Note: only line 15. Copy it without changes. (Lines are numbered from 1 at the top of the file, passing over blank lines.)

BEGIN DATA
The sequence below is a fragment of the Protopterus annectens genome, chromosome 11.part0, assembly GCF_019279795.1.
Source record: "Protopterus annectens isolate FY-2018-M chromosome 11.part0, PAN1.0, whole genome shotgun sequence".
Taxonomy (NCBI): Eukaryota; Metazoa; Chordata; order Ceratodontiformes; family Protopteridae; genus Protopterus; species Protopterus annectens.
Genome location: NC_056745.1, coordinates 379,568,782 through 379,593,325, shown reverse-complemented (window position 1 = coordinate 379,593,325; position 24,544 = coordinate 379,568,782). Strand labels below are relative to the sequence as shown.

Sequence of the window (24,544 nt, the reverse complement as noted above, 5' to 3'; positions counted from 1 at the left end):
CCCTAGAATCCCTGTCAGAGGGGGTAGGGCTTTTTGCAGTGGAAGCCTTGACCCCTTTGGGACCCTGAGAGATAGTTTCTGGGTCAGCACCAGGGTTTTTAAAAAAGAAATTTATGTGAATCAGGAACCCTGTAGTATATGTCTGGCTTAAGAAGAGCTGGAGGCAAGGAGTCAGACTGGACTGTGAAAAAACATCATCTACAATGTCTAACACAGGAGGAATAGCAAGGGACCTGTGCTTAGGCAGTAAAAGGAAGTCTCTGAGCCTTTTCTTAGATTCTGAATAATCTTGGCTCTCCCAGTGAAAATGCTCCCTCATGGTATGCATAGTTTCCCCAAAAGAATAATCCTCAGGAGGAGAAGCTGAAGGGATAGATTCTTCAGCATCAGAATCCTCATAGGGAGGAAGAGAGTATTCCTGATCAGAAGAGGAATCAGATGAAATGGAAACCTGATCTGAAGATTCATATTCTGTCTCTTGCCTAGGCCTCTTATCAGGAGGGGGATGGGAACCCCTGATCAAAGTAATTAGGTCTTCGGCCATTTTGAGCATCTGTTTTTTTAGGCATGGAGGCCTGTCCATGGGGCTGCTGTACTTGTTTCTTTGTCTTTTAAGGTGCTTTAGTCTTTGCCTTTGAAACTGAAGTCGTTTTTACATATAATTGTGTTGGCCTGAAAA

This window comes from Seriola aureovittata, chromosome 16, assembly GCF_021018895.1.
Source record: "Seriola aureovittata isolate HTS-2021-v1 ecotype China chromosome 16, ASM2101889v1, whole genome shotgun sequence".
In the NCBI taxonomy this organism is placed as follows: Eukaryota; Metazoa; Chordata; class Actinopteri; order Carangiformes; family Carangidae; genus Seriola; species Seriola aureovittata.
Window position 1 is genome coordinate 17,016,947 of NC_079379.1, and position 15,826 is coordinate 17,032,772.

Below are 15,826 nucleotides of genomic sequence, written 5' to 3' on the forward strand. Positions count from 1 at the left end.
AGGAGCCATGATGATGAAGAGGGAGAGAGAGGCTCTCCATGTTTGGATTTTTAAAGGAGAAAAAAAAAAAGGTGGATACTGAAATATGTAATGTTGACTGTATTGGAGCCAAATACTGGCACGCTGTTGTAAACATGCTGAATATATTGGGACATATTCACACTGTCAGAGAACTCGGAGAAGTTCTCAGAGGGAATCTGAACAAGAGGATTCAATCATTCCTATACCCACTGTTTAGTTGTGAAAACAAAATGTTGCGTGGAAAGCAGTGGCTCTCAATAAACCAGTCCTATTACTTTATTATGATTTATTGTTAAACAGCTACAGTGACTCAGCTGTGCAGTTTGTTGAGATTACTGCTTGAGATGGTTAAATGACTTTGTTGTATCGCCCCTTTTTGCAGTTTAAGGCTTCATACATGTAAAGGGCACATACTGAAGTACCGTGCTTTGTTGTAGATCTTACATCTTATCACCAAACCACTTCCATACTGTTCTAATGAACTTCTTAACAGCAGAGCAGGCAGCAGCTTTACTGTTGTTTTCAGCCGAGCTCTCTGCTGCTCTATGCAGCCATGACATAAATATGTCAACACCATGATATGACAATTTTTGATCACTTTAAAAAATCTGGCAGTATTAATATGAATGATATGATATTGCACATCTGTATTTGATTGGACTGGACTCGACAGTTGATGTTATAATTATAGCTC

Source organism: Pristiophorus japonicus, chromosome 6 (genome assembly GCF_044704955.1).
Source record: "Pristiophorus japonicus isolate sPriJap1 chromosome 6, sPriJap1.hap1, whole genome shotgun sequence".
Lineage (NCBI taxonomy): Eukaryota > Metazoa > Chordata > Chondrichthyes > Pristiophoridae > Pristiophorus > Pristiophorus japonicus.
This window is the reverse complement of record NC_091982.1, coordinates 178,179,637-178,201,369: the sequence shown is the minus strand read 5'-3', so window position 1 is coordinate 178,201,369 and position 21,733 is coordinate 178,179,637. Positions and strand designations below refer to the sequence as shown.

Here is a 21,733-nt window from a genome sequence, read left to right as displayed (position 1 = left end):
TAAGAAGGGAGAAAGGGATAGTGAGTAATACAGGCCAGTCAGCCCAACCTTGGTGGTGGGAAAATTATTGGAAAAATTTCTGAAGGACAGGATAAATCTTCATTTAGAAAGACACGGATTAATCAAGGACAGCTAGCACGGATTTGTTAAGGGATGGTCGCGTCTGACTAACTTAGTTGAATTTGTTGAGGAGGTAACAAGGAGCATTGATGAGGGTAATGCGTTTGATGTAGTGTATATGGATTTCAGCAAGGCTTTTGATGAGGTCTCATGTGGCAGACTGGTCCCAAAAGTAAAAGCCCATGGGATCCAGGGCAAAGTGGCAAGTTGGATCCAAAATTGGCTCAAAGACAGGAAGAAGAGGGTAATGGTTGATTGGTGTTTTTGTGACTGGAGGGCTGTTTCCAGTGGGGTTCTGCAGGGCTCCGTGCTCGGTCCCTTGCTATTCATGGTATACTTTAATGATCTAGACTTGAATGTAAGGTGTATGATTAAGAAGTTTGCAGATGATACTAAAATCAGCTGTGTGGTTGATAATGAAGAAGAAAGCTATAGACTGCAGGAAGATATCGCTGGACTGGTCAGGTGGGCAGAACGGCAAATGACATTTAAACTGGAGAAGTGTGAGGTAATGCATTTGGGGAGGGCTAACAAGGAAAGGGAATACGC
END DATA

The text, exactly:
Lineage (NCBI taxonomy): Eukaryota > Metazoa > Chordata > Chondrichthyes > Pristiophoridae > Pristiophorus > Pristiophorus japonicus.